Tuesday, May 22, 2018
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10 Questions: Jim Welling




Jim Welling made his mark in coaching basketball at Owens Community College, where his Express teams posted a 550-127 record over 22 seasons (1985-2006). That run included back-to-back National Junior College Athletic Association Division II national championships in 1992 and 1993. Welling, 52, returned to coaching at the high school level when Lake was looking for a boys coach. After one season with a struggling 4-17 Flyers program (2007-08), Welling took the vacant boys post at Central Catholic. In three seasons his Irish teams have gone 54-16. In 2010 Central won its first City League boys championship in 42 years and this past March advanced to its first state semifinal in 62 years.

A graduate of Eastwood High School (1977) and the University of Toledo, Welling is now a physical education instructor at Central and is the school’s assistant director of institutional advancement. He and wife Susan have a son, Chad, 22, and daughter, Brooke, 19, who each attend Ohio State University.

What first sparked your interest in basketball?

“In fifth and sixth grade basketball playing in the Luckey, Pemberville, Webster League from the Eastwood school district. We got a chance to play every Saturday in the winter, and I couldn’t wait to play each week.”

What kind of player were you as far as strengths and weaknesses?

“I was a tough, heady point guard that played solid on both ends of the floor. I understood my role as a player in quarterbacking the teams that I played for. My strengths were quickness, a passion to play, defense, and basketball IQ. My weaknesses were my size at 5-foot-9, my strength, and going to my left.”

Which coaches did you borrow the most from in shaping your own coaching philosophy?

“When I first started in coaching basketball in 1980, I wanted to coach like my former high school coach, Terry Nigh, from Eastwood. I loved all the things that he taught me as a player, and that continued on when I played under Dick Honner at Owens [1977-79]. Coach Honner taught me more of the transition game and other strategies that I still use today. At UT, I took coach Bob Nichols’ class in the spring of 1982. Then there was Coach K [Mike Krzyzewski] at Duke. I bought all of his tapes back in the 1980s on motion offense and man defense and loved the way Duke played the game. Lastly, Jim Robinson. I didn’t have a clue about high school basketball and needed a mentor when we first started at Lake. Coach Robinson taught me more and knew more about the game than anyone I had ever met.”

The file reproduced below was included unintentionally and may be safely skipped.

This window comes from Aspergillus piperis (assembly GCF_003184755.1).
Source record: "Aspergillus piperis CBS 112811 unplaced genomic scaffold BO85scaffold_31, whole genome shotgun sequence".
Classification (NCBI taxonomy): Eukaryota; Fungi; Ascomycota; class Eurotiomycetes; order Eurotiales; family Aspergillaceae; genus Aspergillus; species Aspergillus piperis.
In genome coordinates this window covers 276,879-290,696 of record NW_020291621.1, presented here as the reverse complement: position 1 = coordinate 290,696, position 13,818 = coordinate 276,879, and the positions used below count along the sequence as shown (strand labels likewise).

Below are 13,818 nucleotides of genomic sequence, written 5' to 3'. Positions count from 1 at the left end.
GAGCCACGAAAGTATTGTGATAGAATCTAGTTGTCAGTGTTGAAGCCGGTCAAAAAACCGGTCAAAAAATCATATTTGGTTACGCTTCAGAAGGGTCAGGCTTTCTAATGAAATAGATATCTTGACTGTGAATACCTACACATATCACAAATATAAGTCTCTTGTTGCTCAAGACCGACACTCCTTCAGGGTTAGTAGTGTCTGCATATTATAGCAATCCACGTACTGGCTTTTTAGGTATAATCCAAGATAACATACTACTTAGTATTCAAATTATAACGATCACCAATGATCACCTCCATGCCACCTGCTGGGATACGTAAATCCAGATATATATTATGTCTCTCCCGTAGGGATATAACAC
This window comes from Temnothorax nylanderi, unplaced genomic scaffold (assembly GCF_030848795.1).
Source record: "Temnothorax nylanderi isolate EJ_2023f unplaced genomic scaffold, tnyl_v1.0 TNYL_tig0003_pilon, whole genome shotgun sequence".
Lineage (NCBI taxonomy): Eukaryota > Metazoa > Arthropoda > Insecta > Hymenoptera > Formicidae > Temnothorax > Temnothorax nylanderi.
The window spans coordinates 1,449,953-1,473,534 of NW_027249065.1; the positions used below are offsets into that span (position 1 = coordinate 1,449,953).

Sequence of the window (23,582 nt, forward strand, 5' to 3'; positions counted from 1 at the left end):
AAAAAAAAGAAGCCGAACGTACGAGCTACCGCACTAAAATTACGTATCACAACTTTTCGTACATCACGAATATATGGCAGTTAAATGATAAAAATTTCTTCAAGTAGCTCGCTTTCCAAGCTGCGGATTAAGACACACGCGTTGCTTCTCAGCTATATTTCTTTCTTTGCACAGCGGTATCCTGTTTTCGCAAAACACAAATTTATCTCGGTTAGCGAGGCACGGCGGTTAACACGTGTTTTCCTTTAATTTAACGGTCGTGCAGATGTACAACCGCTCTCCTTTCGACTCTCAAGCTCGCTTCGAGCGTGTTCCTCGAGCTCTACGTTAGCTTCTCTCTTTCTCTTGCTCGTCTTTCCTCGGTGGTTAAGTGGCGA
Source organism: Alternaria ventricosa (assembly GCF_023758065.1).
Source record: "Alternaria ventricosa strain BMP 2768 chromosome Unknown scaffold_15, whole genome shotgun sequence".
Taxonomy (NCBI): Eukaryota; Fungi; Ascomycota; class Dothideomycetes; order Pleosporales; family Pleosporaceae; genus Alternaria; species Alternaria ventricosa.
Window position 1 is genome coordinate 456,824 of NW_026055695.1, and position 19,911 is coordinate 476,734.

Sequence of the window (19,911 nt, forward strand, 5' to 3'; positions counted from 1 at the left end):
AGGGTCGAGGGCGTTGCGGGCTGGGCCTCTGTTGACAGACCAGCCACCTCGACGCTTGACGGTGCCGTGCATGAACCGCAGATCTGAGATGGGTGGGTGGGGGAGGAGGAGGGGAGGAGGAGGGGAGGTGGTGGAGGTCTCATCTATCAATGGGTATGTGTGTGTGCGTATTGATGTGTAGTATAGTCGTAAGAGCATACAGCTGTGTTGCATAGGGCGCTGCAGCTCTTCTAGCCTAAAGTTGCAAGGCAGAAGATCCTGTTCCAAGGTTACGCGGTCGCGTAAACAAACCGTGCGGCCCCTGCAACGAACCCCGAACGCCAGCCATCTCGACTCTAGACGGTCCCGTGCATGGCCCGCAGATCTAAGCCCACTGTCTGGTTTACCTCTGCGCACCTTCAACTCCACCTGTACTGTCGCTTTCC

Looking back, how would you summarize your basketball coaching career at Owens?

“I was honored. Great memories and friendships. I’m extremely grateful to so many people who helped me and gave me the opportunity to be there.”

What stands out most from your national championship seasons at Owens?

“The relationships that the coaches and players had together, and the desire to be the best. We were 72-3 in those two seasons, and it was like a dream that just kept getting better and better.”

Why did you return to coaching at the high school level, and how has this recent experience impacted your life?

“[Lake’s] Jim Witt and Dave Shaffer presented me with an opportunity at Lake, and now after four seasons of high school basketball it has had a positive impact not only on my life, but also my family’s life as well.”

First you got the Irish to their first City League final in 14 years, then guided them to their first City title in 42 years, and this past year took the team to its first state semifinal in 62 years. Explain this success?

“Success starts with commitment and sacrifice from coaches, players, parents, and families.”

This year’s tourney run included some creative strategies that led to some impressive upsets over Whitmer and St. John’s. How did your players pull this off?

“They just bought into the game plan and executed unselfishly as a team.”

Central Catholic, among seven other former City League member schools, will begin play in the new Three Rivers Athletic Conference in the fall. What are the pros and cons of this transition for Central?

“It’s exciting to face new competition. This will be a very competitive league. I think the Blade should create a City-versus-TRAC holiday tourney for the community to enjoy over Christmas.”

Last summer you had a significant health scare. What happened to you?

“I was diagnosed with coronary heart disease with 90 percent blockage, and they put a stent in one of my arteries. Things are going well.”

— Steve Junga

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